When your to-do list is a mile long, and you continue to hold the invisible and cognitive labor in the management of your home, family, and relationship, it is akin to wearing a backpack filled with bricks. With the weight of this sack, you can’t possibly ask yourself to then find a true sense of desire. How you tackle the mental load as a team will also impact the health of your overall intimacy, which is why it’s so important to step back as a couple and reassess how things are going.

If you haven’t yet grabbed my book, I invite you to pick it up anywhere you buy your books, and you will receive my special bonus guide: 5 Steps to Redistribute the Mental Load. And if you’re a book lover like me, checking out NYT bestselling book Fair Play by Eve Rodsky is a must.

Desire X The Mental Load

Something I have come to recognize about desire is that women tend to have spontaneous thoughts about sex and their partners. However, these thoughts and memories come at inopportune times, only to be pushed away and not acted on. Throughout the day, the thoughts and wishes get pushed even further by the to-do list, which requires energy from you. By the end of the day, you have poured out all of your energy to other parts of your life. Entering into sex is now asking you to dig deep from an empty cup. This isn’t possible, which is often why I tell mothers (and parents in general) to ensure they are building intimacy with themselves first.

If thoughts of sex and intimacy are being further pushed away by the long to-do list, it brings into question this: How could we be doing this differently?

The mental load pushes any of those spontaneous desire experiences away from us, which then calls on us to tap into responsive desire. The challenge is that, like most things that require energy from us, we tend to flat line and stay with what is comfortable and familiar. Those sweatpants you put on two hours earlier? You’re more likely to want to stay in them than to show up in bed with your partner.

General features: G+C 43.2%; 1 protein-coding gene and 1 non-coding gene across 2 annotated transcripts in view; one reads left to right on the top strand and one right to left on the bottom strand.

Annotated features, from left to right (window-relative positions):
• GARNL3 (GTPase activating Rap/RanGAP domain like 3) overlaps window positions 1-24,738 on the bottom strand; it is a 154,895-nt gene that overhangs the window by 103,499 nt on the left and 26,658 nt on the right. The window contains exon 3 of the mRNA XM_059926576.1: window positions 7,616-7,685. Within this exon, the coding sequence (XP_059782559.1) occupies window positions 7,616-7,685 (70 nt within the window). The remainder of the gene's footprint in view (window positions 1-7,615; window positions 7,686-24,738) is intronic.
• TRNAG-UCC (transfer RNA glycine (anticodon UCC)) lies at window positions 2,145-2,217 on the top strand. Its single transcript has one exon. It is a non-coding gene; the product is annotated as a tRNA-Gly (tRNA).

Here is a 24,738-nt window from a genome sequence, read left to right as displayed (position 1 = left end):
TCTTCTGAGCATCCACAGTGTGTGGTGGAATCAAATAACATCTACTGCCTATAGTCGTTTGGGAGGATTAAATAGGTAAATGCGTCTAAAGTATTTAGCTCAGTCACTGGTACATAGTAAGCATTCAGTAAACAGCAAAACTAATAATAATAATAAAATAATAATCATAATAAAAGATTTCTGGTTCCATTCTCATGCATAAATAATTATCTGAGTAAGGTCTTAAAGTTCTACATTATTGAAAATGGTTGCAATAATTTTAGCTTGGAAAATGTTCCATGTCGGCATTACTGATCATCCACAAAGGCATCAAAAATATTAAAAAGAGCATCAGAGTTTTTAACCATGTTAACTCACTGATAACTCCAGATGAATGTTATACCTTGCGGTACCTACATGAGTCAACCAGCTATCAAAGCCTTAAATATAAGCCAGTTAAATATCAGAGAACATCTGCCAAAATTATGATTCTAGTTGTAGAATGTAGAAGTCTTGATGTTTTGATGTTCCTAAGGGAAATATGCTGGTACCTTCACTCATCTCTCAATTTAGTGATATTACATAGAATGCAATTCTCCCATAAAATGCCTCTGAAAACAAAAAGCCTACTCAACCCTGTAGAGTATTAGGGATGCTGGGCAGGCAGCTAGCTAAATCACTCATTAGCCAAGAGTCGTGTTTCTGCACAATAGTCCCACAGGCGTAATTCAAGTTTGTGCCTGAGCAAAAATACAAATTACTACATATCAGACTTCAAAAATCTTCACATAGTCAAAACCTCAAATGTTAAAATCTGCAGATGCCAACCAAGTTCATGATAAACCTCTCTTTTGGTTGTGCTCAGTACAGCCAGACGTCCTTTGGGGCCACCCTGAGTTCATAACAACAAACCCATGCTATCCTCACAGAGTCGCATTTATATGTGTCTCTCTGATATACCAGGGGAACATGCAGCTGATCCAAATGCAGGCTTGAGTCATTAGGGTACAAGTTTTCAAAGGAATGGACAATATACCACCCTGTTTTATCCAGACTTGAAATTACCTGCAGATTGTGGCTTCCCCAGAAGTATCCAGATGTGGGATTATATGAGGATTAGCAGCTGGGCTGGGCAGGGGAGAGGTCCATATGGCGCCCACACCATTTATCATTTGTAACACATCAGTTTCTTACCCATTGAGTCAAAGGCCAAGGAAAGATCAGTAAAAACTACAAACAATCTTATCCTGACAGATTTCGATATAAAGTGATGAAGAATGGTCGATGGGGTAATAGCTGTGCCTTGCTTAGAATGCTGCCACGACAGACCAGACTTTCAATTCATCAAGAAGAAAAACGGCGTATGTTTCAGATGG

Here is my favourite analogy by Emily Nagoski in Come As You Are. When you get the invite to the party, you immediately RSVP yes and feel a sense of excitement for the social event. As Friday night rolls around, that excitement wanes, and you question whether you should go at all. But what we all experience is the deep connectivity and aliveness we get when we are with other people. Rarely do we say, “I shouldn’t have gone to see my dearest friends.” (We might say we shouldn’t have eaten that last..., or drank that extra..., or stayed out that late…).

Sex, too, is like saying yes to the party. How many times have you and your partner said, “Why don’t we do that more often?”

One Step Forward

You’re reading this blog because something is important to you and you want to continue to nurture the feel-good intimacy in your relationship. Here is a homework assignment that you can try this week.

  1. With your partner, schedule a time where you plan to intentionally focus on exploring each other’s bodies. You might decide that is a time for sex, or maybe you’re in a season (postpartum; health conditions) where you are taking off the focus on the O. That’s okay too! Be really specific about that time, but please don’t wait until the end of the day. Nobody “feels” like doing anything at the end of the day.
  2. As the time to be together approaches, notice your internal process. Is your body feeling excited or like it’s another chore? (Don’t judge the experience, just notice it. It doesn’t necessarily mean there is anything wrong with you!). Where are your thoughts when it comes to being beside your partner? People with responsive desire need their bodies to be touching, agreeing to go to the party, quieting their minds and being present side-by-side.
  3. Considering all nuances that may occur to derail your plans (nothing is rigid, we must always be flexible), commit to showing up to the party. Put your bodies beside each other, even when the mind says, “I’m too tired.” Hot tip: Tell your partner what mental load items they can take off your plate and ensure that laundry basket of unfolded or dirty clothes isn’t in your room.